Buddy up

One of the most economical ways to vacation we've found is to rent a big house with one or more other families. For less than $100 per day per family, for example, we've rented a seven-bedroom lodge near California's Lake Arrowhead for long weekends. The kitchen means we save on restaurant meals, and the presence of all those parents means there's always somebody to look after the kids if you want to do some shopping or see a movie.

A crowd that size may be too big for you, but buddying up with even one other family can make a vacation rental much more affordable. Type your destination and the words "vacation rentals" into a search engine so you can start exploring the possibilities.


Swap your house

We haven't tried this yet, but several friends have, and all reported great experiences. One family swaps only with people they know (or whom their friends know), while others use services like HomeExchange. One person became such fast friends with a couple who stayed at her modest Long Beach, Calif., home that she was invited to multiple stays at their properties in Italy.

Lean on friends and relatives

Hotels give you privacy, a place to retreat and regroup. Sometimes that may be exactly what you need. Staying with good friends or simpatico relatives, though, can really deepen your relationship while saving you some cash. We still remember with fondness the springtime visit we made to dear friends who had moved to southern Virginia. It gave us a chance to reconnect and explore an area we might never have seen otherwise.

Just remember to limit your stay to a reasonable length (remember the old saying about fish and houseguests), and be sure to take your host family out to a nice dinner as a thank-you.

Consider a cruise

Cruising can be a relatively inexpensive way to travel -- not as cheap as camping, perhaps, but more economical than the same-length trip to a theme park. You can find seven-night Caribbean cruises for $500 a person, or even less, in March and April.

The ships typically have pools and kids' clubs. They also have on-shore excursions, which can get pricey fast. Pick yours carefully, and consider exploring on your own when you can. Bonus for you: no cooking or cleaning, and laundry service is often cheap. It gives lie to the idea that family vacations are just picking up after your kids in a different state.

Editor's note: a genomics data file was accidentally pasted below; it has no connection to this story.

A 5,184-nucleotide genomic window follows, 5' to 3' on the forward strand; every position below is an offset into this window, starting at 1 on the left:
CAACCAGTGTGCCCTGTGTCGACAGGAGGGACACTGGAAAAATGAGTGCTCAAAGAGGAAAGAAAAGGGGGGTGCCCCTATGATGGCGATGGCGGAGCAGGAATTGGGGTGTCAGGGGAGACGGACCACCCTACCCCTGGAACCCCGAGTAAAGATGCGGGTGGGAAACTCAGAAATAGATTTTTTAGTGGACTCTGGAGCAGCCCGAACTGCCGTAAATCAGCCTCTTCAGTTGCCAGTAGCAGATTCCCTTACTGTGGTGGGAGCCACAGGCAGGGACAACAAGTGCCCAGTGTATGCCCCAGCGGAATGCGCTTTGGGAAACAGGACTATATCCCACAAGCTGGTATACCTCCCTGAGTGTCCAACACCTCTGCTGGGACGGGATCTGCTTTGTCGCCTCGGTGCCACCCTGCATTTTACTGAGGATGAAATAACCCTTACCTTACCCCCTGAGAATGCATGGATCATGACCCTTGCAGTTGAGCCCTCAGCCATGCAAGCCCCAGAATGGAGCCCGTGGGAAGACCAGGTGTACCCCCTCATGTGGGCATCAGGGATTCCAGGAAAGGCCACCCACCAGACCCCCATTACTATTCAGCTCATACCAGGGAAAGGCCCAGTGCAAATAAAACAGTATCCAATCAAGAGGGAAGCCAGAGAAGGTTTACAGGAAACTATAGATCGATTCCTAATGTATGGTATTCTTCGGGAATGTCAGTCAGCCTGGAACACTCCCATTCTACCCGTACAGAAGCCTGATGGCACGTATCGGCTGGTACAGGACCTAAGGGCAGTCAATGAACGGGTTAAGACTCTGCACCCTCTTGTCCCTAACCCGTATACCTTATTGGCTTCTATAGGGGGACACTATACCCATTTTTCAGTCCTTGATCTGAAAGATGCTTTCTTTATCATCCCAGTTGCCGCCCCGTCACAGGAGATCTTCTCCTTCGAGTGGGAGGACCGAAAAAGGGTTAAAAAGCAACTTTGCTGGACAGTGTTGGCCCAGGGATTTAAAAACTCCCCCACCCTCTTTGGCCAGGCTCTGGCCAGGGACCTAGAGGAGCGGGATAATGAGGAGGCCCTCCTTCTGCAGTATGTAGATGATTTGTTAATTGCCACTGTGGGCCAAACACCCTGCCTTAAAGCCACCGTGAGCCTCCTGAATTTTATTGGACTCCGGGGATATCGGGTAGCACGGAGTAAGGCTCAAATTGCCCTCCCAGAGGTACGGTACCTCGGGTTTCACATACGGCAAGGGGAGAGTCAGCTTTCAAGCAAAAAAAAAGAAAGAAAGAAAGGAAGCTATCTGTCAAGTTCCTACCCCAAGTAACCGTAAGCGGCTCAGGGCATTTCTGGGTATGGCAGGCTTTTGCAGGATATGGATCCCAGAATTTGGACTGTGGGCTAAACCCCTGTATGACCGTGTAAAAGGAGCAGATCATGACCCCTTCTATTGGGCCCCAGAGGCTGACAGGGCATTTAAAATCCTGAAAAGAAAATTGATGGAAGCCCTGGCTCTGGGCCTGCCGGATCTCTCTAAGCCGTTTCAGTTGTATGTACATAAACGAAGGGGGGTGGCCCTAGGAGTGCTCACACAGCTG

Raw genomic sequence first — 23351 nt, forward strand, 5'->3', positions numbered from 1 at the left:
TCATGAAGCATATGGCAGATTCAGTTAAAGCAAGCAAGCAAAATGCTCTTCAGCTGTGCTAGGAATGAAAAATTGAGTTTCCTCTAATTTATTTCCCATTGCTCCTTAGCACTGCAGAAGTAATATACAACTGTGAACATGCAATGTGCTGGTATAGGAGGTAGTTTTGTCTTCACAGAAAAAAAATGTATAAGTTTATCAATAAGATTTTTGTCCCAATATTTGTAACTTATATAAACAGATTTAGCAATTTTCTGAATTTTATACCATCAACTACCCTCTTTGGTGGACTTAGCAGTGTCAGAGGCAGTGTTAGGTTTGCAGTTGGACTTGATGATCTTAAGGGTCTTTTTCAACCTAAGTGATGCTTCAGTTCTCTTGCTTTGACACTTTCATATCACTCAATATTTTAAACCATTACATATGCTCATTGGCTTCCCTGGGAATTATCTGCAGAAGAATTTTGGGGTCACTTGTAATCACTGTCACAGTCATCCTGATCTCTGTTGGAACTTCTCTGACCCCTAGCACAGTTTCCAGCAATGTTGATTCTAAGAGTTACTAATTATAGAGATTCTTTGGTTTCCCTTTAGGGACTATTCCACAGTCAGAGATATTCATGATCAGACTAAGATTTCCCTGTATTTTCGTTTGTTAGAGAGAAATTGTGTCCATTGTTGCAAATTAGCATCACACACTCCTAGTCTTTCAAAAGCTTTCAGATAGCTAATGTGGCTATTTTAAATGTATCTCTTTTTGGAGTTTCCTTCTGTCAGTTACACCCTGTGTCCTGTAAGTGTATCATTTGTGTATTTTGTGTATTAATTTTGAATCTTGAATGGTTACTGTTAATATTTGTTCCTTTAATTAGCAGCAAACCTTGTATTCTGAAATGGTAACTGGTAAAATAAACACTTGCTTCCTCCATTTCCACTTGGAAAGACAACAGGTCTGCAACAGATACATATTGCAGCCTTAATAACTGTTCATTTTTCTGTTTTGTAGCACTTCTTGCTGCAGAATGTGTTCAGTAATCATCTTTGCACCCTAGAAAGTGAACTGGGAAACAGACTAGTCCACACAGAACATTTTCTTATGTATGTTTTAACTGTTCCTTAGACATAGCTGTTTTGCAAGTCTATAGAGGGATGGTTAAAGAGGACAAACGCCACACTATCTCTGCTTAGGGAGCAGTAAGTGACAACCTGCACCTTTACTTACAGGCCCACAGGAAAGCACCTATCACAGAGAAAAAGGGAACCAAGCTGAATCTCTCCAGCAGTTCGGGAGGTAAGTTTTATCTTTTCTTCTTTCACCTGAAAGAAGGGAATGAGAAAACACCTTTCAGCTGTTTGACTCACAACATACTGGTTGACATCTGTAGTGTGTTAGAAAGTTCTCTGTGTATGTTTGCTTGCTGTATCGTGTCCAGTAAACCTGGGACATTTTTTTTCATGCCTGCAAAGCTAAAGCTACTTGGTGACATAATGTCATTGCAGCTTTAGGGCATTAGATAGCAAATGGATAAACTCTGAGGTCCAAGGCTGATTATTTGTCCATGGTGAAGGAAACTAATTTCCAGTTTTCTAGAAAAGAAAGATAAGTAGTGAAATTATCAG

Look for last-minute deals

If all else fails, log on to travel sites to see what you can cobble together without much lead time. Travel providers sometimes slash prices at the eleventh hour to fill airline seats, hotels and cruises. The first time I ever used Priceline we landed a great deal at Paradise Point Resort and Spa, a hotel on its own island right next to San Diego's Sea World. We signed up for the hotel's email list and were sent a great half-price deal we used for last year's spring break. Another auction site if you know where you want to go is Hotwire.

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If you're more flexible about your destination, major travel sites such as Bing Travel, Expedia, Orbitz and Travelocity often feature late-breaking deals. Two other good places to try include Last Minute Travel and Travelzoo's "last minute" section.

Liz Weston is the Web's most-read personal-finance writer. She is the author of several books, most recently "The 10 Commandments of Money: Survive and Thrive in the New Economy" (find it on Bing). Weston's award-winning columns appear every Monday and Thursday, exclusively on MSN Money. Join the conversation and send in your financial questions on Liz Weston's Facebook fan page.